Recent reports of distorted flowers on purple coneflower (Echinacea purpurea) in Allegany County, New York, remind us that aster yellows remains a threat to iconic fall plants. Despite the name, however, the disease affects more than 300 species of plants, including vegetables and field crops as well as ornamentals.

Aster yellows is a viral-like affliction caused by a phytoplasma vectored by sap-sucking insects – especially the aster leafhopper. Here’s how it works: When a leafhopper feeds on an infected plant, the bug itself becomes permanently infected with the phytoplasma. Within weeks of contact, the phytoplasma cells multiply and affect the insect’s salivary glands. The leafhopper then feeds on a healthy plant, injecting the phytoplasma cells into the plant phloem, thus completing the cycle of infection.

Susceptible plants will begin to show signs of infection anywhere from 10 to 40 days following the onset of infection. Chlorosis is a significant symptom; growth also tends to slow, and leaves may appear smaller and narrower than normal. Foliage can also curl.

Among the most obvious symptoms, however, is the appearance of a bizarrely deformed flower. Strange, prolific tufts of deformed leaves emerge inside the flower or in place of a bloom. It’s all too creepy.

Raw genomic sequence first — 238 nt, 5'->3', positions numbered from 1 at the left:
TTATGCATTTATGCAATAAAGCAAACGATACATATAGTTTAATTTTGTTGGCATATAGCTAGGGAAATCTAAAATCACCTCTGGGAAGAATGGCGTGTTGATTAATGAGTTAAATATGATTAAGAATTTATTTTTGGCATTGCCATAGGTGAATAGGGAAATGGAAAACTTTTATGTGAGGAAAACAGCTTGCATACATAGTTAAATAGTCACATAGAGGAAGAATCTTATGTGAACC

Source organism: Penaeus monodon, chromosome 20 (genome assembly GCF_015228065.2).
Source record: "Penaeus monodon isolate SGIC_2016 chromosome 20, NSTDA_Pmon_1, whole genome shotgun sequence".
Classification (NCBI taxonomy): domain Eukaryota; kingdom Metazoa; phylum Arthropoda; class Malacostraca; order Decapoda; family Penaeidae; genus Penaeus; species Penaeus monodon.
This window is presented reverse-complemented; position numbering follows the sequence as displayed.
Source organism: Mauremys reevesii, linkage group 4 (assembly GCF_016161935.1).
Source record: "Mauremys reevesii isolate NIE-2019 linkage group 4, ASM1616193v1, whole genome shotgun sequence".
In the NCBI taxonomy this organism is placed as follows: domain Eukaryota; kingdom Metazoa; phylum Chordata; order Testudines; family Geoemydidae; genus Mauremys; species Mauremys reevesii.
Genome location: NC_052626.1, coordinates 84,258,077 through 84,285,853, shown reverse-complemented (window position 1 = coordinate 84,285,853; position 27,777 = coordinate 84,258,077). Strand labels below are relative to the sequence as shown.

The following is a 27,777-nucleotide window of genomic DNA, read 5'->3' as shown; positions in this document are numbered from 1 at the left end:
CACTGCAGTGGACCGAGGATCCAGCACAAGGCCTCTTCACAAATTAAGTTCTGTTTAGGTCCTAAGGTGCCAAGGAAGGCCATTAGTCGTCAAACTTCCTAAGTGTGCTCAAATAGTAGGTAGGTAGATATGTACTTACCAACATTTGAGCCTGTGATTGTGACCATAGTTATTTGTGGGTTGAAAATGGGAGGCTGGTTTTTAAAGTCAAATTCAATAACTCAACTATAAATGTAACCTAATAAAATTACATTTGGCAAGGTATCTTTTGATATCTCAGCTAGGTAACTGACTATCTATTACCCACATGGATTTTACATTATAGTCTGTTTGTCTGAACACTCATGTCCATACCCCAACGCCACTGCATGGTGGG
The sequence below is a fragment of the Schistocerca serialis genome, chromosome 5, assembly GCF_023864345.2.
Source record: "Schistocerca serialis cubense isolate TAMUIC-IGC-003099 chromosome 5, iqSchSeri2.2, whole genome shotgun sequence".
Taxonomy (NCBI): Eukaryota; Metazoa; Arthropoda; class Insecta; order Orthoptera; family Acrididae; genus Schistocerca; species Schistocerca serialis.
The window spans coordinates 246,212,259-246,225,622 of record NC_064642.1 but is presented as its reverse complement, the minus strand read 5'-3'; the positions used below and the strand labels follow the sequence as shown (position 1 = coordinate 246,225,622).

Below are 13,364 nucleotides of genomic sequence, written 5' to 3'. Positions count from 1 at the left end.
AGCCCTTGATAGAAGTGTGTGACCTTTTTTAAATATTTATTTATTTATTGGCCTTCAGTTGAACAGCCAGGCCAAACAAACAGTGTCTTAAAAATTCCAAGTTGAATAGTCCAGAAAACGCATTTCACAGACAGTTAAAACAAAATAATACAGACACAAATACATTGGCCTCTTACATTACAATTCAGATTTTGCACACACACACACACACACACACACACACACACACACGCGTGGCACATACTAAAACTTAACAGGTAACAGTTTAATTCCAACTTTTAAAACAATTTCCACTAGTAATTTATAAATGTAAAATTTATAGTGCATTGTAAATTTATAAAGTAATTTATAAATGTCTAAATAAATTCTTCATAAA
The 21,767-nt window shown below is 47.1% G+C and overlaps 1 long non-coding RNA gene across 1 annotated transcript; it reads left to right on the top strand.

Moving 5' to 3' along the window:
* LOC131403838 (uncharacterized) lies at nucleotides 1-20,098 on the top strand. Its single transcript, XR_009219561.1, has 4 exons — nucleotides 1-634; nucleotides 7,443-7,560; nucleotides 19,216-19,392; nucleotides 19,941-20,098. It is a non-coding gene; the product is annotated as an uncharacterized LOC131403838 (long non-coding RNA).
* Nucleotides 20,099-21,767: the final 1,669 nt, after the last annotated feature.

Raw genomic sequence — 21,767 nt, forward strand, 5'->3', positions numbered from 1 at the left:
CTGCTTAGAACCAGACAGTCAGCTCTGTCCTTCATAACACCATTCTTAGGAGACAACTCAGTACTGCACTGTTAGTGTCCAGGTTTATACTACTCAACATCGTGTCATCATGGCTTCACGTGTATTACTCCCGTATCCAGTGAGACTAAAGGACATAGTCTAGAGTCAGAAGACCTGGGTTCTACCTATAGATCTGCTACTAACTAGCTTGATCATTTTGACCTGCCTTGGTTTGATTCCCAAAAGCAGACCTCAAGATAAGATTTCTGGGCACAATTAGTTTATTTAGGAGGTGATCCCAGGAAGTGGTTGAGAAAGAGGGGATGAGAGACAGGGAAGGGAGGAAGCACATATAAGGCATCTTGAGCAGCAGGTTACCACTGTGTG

The bizarre, greenish growth on the flower of an Echinacea purpurea is characteristic of aster yellows — or could have been caused by an eriophyid mite.

What to do?

Sanitation is key. Once a plant is infected with aster yellows, it’s a lost cause. The disease is not lethal, but considering the havoc it wreaks upon otherwise lovely blooms, it might as well be. Aesthetic value is all but eliminated, and it’s best to start again with a clean crop. Prompt removal – at the first emergence of symptoms – may help to stem the spread of the disease to nearby plants.

Planting less susceptible plants can help to prevent aster yellows, but because so many popular varieties are vulnerable, this is no easy task. So far, verbena, salvia, nicotiana, geranium, cockscomb and impatiens have proved to be among the least susceptible. If you want that iconic coneflower look, be vigilant and diagnose early.

Remove weeds that may harbor the disease. You don’t want them in the area, anyway.

Insect control is critical, and here’s a fascinating tip: Placing strips of foil between plants – encouraging bright reflections of sunlight – can confuse the heck out of leafhoppers. Of course, in a garden setting this may not be the look your clients are going for. Again, keeping plants clean is important.

And here’s another fact that’ll add to the confusion: Researchers have discovered that an unnamed eriophyid mite may cause symptoms that appear quite similar to those of aster yellows. No surprisingly, sanitation can help to control this problem.

Photos courtesy of Missouri Botanic Garden